Damn Good Question

To NBC, MSNBC and other media outlets (N.H. newspapers):

Since Donald Trump has announced he is running for President in 2024 and there have been many indications in the past reporting that he has been intending to run, why have you not consulted your legal experts, on the air, like Neil Katyal, Jill Wine Banks, Glenn Kirschner and others, why is he being allowed to run when he is clearly disqualified Constitutionally from holding the office of President? See the 14th Amendment, “Citizenship Equal Protection of Citizenship and other Rights of Citizenship,” enacted in 1866, Section 3, “Disqualification for Holding Office,” which says in part, “No Person shall be a Senator or Representative in Congress, or elector of President and Vice President, or hold any office…shall have engaged in insurrection or rebellion against the [United States]….”

Your failure to address this point is giving potential MAGA donors insufficient information thereby letting them send money to Trump’s re-election campaign when constitutionally he cannot hold that office. Trump has previously sought donations (and received them) for legal fees to contest the last election. He will do anything (apparently) to amass and acquire money. (See N.Y. Attorney General’s case against the Trump Organization).

Why is his name being allowed on the First in the Nation Primary in New Hampshire when he is disqualified from holding that office?

Why are you not reporting this?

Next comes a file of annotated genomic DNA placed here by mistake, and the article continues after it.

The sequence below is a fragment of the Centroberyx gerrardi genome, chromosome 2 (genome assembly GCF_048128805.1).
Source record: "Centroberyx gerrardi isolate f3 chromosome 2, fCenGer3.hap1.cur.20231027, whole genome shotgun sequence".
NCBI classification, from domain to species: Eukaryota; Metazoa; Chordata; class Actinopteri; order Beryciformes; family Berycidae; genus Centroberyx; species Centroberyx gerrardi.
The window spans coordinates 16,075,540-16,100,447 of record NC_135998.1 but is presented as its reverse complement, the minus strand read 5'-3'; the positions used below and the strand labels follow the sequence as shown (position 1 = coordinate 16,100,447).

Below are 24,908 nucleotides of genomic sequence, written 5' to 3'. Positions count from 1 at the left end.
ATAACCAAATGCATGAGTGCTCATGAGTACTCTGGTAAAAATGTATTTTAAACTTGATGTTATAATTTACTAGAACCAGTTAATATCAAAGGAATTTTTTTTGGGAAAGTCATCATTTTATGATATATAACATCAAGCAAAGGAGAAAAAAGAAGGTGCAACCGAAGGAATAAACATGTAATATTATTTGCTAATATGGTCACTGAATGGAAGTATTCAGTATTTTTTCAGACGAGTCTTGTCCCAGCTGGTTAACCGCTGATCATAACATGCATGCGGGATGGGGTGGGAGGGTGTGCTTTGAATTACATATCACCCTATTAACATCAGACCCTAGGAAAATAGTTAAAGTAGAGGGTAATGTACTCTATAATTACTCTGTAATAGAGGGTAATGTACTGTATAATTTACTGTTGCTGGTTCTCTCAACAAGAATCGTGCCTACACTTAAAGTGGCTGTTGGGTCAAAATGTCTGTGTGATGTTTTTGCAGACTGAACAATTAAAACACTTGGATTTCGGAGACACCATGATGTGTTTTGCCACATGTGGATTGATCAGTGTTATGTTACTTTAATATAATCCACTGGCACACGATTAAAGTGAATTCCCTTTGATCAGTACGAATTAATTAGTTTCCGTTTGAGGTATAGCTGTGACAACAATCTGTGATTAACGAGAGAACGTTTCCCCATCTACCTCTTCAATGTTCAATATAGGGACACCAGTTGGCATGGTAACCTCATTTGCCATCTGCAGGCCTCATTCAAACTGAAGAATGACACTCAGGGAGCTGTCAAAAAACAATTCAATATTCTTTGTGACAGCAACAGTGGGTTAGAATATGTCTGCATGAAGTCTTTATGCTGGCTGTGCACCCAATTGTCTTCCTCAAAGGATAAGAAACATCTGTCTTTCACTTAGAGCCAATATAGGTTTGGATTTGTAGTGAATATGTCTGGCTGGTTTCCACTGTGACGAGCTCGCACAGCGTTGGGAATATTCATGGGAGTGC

Chris Mills

Nottingham, N.H.


We hope this isn’t directed at us. After all, while we may not have specifically brought up the constitutional point you raise, we have expended enough ink to fill an Olympic-sized swimming pool cataloging the qualities that make Dolt #45 unfit for office.

This just in: Rep. Jamaal Bowman [D-N.Y.] has called for Rep. Marjorie Taylor Greene to be removed from office for making seditious threats.

The Editor


Living With Long Island Nazis

To the editor:

It would be reasonable to have any number of reactions upon learning that USAians played a central role in the development of fascism (A Little Inconvenient History, Nov. 4, 2022), but surprised shouldn’t be one of them. Growing up on the north shore of Long Island in the 1970’s, I had friends who told me their grandfathers had been members of the Ku Klux Klan. Camp Siegfried, now the subject of a play whose characters spend their summer living on streets named for Hitler and Goebbels, is based on life at a real camp run by the German American Bund before World War II.